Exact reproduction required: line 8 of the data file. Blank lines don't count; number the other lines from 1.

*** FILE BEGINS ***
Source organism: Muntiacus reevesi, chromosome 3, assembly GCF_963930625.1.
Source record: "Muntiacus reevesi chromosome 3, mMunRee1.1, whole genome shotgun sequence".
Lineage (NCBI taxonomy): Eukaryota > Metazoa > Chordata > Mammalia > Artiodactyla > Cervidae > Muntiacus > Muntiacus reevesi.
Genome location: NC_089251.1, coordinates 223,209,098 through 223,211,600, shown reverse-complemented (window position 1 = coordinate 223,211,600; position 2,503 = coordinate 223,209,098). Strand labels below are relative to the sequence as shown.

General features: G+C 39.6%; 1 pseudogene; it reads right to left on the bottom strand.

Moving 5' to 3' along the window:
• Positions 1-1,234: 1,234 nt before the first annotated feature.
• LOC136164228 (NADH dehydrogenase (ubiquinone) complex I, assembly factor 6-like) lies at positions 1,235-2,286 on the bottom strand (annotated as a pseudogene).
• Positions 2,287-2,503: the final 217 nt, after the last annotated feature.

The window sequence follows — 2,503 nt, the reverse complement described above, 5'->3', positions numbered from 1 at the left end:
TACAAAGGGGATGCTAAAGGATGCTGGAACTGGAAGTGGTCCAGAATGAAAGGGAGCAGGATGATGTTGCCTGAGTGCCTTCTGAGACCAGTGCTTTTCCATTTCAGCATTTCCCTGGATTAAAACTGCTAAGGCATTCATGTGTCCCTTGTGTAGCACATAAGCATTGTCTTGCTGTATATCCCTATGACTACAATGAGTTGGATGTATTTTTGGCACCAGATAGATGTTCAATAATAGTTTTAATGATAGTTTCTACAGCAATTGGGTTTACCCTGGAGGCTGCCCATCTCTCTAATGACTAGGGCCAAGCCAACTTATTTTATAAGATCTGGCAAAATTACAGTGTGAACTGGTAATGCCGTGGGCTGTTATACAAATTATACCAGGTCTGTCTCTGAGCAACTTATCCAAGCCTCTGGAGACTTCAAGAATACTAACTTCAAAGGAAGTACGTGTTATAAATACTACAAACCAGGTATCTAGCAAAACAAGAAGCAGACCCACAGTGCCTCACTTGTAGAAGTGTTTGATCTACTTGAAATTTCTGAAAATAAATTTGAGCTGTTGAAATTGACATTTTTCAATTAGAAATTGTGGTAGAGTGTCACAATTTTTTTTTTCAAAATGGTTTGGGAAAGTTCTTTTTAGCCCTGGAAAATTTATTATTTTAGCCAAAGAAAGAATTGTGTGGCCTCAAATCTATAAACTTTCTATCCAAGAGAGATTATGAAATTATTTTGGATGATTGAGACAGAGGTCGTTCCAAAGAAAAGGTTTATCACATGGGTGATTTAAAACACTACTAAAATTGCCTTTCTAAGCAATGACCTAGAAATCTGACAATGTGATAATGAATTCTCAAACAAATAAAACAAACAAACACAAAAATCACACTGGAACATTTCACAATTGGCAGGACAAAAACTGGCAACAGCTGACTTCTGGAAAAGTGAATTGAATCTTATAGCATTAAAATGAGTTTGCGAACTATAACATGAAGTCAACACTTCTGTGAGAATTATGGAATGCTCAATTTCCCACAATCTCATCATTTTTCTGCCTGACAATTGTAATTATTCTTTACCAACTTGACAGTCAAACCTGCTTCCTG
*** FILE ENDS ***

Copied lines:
• LOC136164228 (NADH dehydrogenase (ubiquinone) complex I, assembly factor 6-like) lies at positions 1,235-2,286 on the bottom strand (annotated as a pseudogene).